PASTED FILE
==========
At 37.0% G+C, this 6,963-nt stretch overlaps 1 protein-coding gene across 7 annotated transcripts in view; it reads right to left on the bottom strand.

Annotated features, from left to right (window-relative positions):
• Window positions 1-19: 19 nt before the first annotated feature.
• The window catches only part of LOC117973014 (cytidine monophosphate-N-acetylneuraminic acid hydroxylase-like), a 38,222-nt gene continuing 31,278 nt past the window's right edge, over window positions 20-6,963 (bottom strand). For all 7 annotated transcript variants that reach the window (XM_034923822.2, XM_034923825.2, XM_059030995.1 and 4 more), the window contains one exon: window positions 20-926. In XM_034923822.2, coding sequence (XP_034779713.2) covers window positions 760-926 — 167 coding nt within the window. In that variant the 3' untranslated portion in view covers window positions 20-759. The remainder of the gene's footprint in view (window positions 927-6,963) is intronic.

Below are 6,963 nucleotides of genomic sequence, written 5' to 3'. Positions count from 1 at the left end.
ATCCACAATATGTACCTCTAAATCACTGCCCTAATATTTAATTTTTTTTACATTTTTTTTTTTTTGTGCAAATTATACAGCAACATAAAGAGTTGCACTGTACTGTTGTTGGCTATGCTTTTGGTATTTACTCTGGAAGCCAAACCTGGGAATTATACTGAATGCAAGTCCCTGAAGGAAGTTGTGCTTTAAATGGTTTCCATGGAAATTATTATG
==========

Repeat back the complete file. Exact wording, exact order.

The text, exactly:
At 37.0% G+C, this 6,963-nt stretch overlaps 1 protein-coding gene across 7 annotated transcripts in view; it reads right to left on the bottom strand.

Annotated features, from left to right (window-relative positions):
• Window positions 1-19: 19 nt before the first annotated feature.
• The window catches only part of LOC117973014 (cytidine monophosphate-N-acetylneuraminic acid hydroxylase-like), a 38,222-nt gene continuing 31,278 nt past the window's right edge, over window positions 20-6,963 (bottom strand). For all 7 annotated transcript variants that reach the window (XM_034923822.2, XM_034923825.2, XM_059030995.1 and 4 more), the window contains one exon: window positions 20-926. In XM_034923822.2, coding sequence (XP_034779713.2) covers window positions 760-926 — 167 coding nt within the window. In that variant the 3' untranslated portion in view covers window positions 20-759. The remainder of the gene's footprint in view (window positions 927-6,963) is intronic.

Below are 6,963 nucleotides of genomic sequence, written 5' to 3'. Positions count from 1 at the left end.
ATCCACAATATGTACCTCTAAATCACTGCCCTAATATTTAATTTTTTTTACATTTTTTTTTTTTTGTGCAAATTATACAGCAACATAAAGAGTTGCACTGTACTGTTGTTGGCTATGCTTTTGGTATTTACTCTGGAAGCCAAACCTGGGAATTATACTGAATGCAAGTCCCTGAAGGAAGTTGTGCTTTAAATGGTTTCCATGGAAATTATTATG